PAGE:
Since Oct. 31 is a Monday, I think I’ll cook a special meal on Sunday and honor the Dead then. Monday we will be giving out candy to the Trick-or-Treaters and probably watching Young Frankenstein honor Gene Wilder who joined the Ancestors this year.

This year I think I will try to do a little more of an Urglaawe-influenced observance. That means honoring Wudan (Odin), Frau Holle, and maybe even Ewicher Yeeger as they start the Wild Hunt.

Of course, Odin is already one of my main deities, but the other two are less familiar. I’m interested in learning more about them. Several months ago my husband found an old sickle that looked like it had been lying around for a very long time. He put resin over the cracked old wooden handle and polished up the metal blade to remove the rust. An old sickle is an odd thing to find, so I took it to be a sign, and added it to my altar as something for Holle.

I’ve been doing some research on Allelieweziel, and read that it can be celebrated as a 12 day holiday that doesn’t end until November 11. Well that’s nice. That means if I don’t have time to do everything I’d like to do next Sunday, I’ll have some more time.

Ever since my dad died, I’ve been thinking about Death a lot more than I ever did before. Sometimes it really troubles me. It feels like my life is wooshing by faster and faster. Even though I’m in my 30’s, and people don’t usually call you “middle-aged” until you are in your 40’s or 50’s, I’m already over half as old as my dad was when he died. I already started getting some strands of gray hair a couple of years ago. (And I didn’t pluck them! They’re still there. I earned those gray hairs, dammit! Even if they do remind me that I’m not a kid anymore.) It’s good to remember that we are mortal, but I think sometimes I let it depress me too much, especially when I think about my loved ones eventually dying. I have yet to find the right balance between the awareness of my own mortality being a motivator to live life to its fullest without letting it get me too depressed.

In Urglaawe, the Wild Hunt is Holle gathering up the souls of the Dead, and then on Walpurgisnacht she grinds them in her mill so they can go on to the next life. I like that better than the idea of Vallhalla, which I always thought seemed too Christian-influenced. The thing is, once you’re ground in the mill, what is left of you? Is it anything recognizable as being you anymore? The person you were still becomes just a memory.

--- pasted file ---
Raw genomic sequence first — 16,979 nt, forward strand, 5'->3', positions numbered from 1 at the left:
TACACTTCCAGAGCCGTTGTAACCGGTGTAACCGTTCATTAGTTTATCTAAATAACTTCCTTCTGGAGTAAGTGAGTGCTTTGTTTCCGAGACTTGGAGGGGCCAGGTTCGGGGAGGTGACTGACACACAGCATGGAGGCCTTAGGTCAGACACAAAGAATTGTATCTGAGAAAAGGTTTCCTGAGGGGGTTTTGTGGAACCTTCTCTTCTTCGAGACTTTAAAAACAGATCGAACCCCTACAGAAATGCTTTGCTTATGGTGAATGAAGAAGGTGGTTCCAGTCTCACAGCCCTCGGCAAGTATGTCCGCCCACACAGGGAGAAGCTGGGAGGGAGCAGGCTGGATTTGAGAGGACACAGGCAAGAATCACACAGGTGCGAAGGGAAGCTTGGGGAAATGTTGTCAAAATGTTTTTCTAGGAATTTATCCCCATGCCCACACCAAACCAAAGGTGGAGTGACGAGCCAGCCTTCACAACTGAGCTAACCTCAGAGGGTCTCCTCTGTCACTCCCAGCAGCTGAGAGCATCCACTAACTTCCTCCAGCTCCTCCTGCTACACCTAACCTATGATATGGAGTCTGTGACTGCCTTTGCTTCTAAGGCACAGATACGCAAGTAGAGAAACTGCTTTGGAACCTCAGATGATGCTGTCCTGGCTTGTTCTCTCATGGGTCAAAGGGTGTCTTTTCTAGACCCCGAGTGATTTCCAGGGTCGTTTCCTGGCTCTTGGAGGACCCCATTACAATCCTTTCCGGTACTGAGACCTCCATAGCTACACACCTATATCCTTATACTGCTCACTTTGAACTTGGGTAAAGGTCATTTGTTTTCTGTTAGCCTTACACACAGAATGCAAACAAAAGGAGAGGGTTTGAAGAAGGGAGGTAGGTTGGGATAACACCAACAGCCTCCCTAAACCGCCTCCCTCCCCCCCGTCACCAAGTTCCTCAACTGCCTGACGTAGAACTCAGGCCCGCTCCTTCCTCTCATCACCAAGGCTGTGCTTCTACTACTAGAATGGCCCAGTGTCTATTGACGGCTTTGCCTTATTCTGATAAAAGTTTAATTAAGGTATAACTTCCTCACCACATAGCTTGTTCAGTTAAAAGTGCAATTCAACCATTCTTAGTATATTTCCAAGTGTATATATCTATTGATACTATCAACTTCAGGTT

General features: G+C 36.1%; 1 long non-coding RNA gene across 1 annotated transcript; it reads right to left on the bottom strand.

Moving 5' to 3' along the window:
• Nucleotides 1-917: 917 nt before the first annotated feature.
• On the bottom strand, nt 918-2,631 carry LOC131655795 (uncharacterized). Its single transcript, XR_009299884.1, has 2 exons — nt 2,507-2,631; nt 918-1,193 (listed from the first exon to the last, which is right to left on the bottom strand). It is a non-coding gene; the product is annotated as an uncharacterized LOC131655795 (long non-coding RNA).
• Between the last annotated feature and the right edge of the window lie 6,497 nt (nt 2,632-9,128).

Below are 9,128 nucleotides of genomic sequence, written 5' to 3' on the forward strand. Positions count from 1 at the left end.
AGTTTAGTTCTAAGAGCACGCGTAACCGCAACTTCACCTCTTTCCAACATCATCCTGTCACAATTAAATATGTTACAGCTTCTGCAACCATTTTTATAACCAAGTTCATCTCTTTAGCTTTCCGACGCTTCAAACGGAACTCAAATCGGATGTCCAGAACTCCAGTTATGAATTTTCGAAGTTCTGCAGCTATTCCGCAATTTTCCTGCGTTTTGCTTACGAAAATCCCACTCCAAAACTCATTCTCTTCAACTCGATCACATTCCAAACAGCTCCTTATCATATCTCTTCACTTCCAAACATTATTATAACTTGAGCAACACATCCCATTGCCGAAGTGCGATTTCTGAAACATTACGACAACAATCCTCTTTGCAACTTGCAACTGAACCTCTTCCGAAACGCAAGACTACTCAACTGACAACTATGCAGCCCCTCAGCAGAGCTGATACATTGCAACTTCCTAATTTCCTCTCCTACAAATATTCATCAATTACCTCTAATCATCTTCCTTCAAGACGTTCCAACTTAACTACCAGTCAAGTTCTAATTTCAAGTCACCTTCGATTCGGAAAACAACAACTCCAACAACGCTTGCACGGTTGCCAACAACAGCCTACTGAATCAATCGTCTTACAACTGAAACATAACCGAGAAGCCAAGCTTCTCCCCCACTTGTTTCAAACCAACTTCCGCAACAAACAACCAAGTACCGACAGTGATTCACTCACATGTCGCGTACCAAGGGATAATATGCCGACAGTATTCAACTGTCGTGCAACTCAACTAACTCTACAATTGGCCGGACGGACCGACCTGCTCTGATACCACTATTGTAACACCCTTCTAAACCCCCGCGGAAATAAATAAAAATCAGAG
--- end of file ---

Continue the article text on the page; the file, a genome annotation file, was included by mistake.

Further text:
I’m Renewing my Troth Membership

I just got my summer issue of Idunna. I wish they wouldn’t sent these out so late. It’s already September! Oh well, I probably shouldn’t complain. I’m sure putting this thing together is a lot of work.

Inside my summer issue of Idunna is a notice that I need to renew my Troth membership. Last time I got one of these, I was very reluctant to renew. I had already unsubscribed from the Troth email list because it ticked me off too much.

The last straw with the Troth email list was the controversy when Hrafnar issued some kind of Black Lives Matter-supporting statement (which I think was triggered by something Crystal Blanton wrote on Pathos, but I’m not sure). A bunch of people in the Troth wanted to make it really, really clear that Hrafnar doesn’t speak for the whole Troth organization, and after reading through several emails on the list about how the black guys killed by the police probably deserved it, I unsubscribed.

And I was never much of a fan of Steven Abell, especially after that post to Patheos that went something like, “Sure Stephen McNallen is a white nationalist, but Ryan Smith is a smug jerk, so they’re equally bad!” That post didn’t surprise me much though, because I’d already read some of Abell’s personal blog posts and knew he was quite conservative. He felt it was very important to make sure the Troth and the AFA stayed on friendly terms, for some reason.